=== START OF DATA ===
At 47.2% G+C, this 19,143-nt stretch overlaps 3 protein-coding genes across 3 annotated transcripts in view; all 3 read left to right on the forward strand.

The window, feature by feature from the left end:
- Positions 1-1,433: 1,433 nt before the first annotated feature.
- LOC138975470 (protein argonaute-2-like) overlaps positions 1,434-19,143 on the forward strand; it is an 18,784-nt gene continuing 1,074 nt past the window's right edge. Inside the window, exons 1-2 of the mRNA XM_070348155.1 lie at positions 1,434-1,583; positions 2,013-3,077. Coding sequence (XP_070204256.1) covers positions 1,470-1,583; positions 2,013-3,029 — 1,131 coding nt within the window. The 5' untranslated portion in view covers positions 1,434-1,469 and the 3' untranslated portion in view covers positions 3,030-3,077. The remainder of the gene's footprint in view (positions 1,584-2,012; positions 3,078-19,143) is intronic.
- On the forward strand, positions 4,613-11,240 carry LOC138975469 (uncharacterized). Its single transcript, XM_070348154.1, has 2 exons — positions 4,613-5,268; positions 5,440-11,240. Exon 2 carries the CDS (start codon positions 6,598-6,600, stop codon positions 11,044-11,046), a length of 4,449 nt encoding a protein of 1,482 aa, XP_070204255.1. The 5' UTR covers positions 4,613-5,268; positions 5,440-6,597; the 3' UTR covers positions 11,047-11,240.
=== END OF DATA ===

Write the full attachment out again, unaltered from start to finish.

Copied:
At 47.2% G+C, this 19,143-nt stretch overlaps 3 protein-coding genes across 3 annotated transcripts in view; all 3 read left to right on the forward strand.

The window, feature by feature from the left end:
- Positions 1-1,433: 1,433 nt before the first annotated feature.
- LOC138975470 (protein argonaute-2-like) overlaps positions 1,434-19,143 on the forward strand; it is an 18,784-nt gene continuing 1,074 nt past the window's right edge. Inside the window, exons 1-2 of the mRNA XM_070348155.1 lie at positions 1,434-1,583; positions 2,013-3,077. Coding sequence (XP_070204256.1) covers positions 1,470-1,583; positions 2,013-3,029 — 1,131 coding nt within the window. The 5' untranslated portion in view covers positions 1,434-1,469 and the 3' untranslated portion in view covers positions 3,030-3,077. The remainder of the gene's footprint in view (positions 1,584-2,012; positions 3,078-19,143) is intronic.
- On the forward strand, positions 4,613-11,240 carry LOC138975469 (uncharacterized). Its single transcript, XM_070348154.1, has 2 exons — positions 4,613-5,268; positions 5,440-11,240. Exon 2 carries the CDS (start codon positions 6,598-6,600, stop codon positions 11,044-11,046), a length of 4,449 nt encoding a protein of 1,482 aa, XP_070204255.1. The 5' UTR covers positions 4,613-5,268; positions 5,440-6,597; the 3' UTR covers positions 11,047-11,240.